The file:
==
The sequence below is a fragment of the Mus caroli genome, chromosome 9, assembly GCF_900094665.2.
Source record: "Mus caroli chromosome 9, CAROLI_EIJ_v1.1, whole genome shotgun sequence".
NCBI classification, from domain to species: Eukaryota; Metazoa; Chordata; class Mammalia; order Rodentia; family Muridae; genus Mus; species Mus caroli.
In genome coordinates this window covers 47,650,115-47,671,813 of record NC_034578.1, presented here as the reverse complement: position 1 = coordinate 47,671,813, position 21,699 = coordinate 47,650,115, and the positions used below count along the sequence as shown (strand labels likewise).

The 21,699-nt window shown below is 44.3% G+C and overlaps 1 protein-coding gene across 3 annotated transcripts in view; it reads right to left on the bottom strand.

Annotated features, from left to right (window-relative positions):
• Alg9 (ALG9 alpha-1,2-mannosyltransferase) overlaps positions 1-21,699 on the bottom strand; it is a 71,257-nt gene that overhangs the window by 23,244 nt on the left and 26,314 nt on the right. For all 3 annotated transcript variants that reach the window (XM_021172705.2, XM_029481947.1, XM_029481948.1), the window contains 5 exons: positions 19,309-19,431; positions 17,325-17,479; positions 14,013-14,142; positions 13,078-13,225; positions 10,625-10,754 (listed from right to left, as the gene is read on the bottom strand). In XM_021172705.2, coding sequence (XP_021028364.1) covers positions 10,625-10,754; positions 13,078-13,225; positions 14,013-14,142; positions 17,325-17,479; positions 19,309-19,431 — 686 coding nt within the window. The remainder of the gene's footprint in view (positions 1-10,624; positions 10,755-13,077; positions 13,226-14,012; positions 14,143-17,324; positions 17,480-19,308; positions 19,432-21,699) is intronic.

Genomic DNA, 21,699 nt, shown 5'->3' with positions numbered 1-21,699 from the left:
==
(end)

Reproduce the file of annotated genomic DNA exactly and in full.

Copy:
The sequence below is a fragment of the Mus caroli genome, chromosome 9, assembly GCF_900094665.2.
Source record: "Mus caroli chromosome 9, CAROLI_EIJ_v1.1, whole genome shotgun sequence".
NCBI classification, from domain to species: Eukaryota; Metazoa; Chordata; class Mammalia; order Rodentia; family Muridae; genus Mus; species Mus caroli.
In genome coordinates this window covers 47,650,115-47,671,813 of record NC_034578.1, presented here as the reverse complement: position 1 = coordinate 47,671,813, position 21,699 = coordinate 47,650,115, and the positions used below count along the sequence as shown (strand labels likewise).

The 21,699-nt window shown below is 44.3% G+C and overlaps 1 protein-coding gene across 3 annotated transcripts in view; it reads right to left on the bottom strand.

Annotated features, from left to right (window-relative positions):
• Alg9 (ALG9 alpha-1,2-mannosyltransferase) overlaps positions 1-21,699 on the bottom strand; it is a 71,257-nt gene that overhangs the window by 23,244 nt on the left and 26,314 nt on the right. For all 3 annotated transcript variants that reach the window (XM_021172705.2, XM_029481947.1, XM_029481948.1), the window contains 5 exons: positions 19,309-19,431; positions 17,325-17,479; positions 14,013-14,142; positions 13,078-13,225; positions 10,625-10,754 (listed from right to left, as the gene is read on the bottom strand). In XM_021172705.2, coding sequence (XP_021028364.1) covers positions 10,625-10,754; positions 13,078-13,225; positions 14,013-14,142; positions 17,325-17,479; positions 19,309-19,431 — 686 coding nt within the window. The remainder of the gene's footprint in view (positions 1-10,624; positions 10,755-13,077; positions 13,226-14,012; positions 14,143-17,324; positions 17,480-19,308; positions 19,432-21,699) is intronic.

Genomic DNA, 21,699 nt, shown 5'->3' with positions numbered 1-21,699 from the left: